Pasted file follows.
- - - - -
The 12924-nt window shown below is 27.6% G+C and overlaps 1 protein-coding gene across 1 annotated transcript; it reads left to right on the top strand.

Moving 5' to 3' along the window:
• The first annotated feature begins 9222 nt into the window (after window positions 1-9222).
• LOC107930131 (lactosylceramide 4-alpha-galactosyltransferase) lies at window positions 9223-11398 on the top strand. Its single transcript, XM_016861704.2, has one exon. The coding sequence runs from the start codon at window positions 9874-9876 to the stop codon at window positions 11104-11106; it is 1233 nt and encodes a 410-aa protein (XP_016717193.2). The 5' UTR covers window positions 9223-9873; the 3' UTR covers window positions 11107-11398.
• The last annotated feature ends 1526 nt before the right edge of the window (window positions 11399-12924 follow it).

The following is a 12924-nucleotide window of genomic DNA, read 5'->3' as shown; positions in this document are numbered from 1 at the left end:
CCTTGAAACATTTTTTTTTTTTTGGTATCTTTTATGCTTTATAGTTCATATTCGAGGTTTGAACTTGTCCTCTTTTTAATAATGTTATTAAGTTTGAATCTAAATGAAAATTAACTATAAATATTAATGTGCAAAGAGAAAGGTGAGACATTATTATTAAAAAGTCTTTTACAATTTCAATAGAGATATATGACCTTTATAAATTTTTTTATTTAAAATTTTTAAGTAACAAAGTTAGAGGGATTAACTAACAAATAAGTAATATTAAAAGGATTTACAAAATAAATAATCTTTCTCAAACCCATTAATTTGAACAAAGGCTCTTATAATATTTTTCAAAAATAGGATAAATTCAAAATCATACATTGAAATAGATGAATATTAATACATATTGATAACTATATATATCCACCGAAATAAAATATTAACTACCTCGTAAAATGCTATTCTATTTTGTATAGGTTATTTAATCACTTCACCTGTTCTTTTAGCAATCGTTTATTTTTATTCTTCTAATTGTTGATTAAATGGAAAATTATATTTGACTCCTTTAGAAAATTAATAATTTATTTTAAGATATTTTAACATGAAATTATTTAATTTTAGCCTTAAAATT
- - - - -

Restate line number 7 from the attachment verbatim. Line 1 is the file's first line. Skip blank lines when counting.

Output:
CCTTGAAACATTTTTTTTTTTTTGGTATCTTTTATGCTTTATAGTTCATATTCGAGGTTTGAACTTGTCCTCTTTTTAATAATGTTATTAAGTTTGAATCTAAATGAAAATTAACTATAAATATTAATGTGCAAAGAGAAAGGTGAGACATTATTATTAAAAAGTCTTTTACAATTTCAATAGAGATATATGACCTTTATAAATTTTTTTATTTAAAATTTTTAAGTAACAAAGTTAGAGGGATTAACTAACAAATAAGTAATATTAAAAGGATTTACAAAATAAATAATCTTTCTCAAACCCATTAATTTGAACAAAGGCTCTTATAATATTTTTCAAAAATAGGATAAATTCAAAATCATACATTGAAATAGATGAATATTAATACATATTGATAACTATATATATCCACCGAAATAAAATATTAACTACCTCGTAAAATGCTATTCTATTTTGTATAGGTTATTTAATCACTTCACCTGTTCTTTTAGCAATCGTTTATTTTTATTCTTCTAATTGTTGATTAAATGGAAAATTATATTTGACTCCTTTAGAAAATTAATAATTTATTTTAAGATATTTTAACATGAAATTATTTAATTTTAGCCTTAAAATT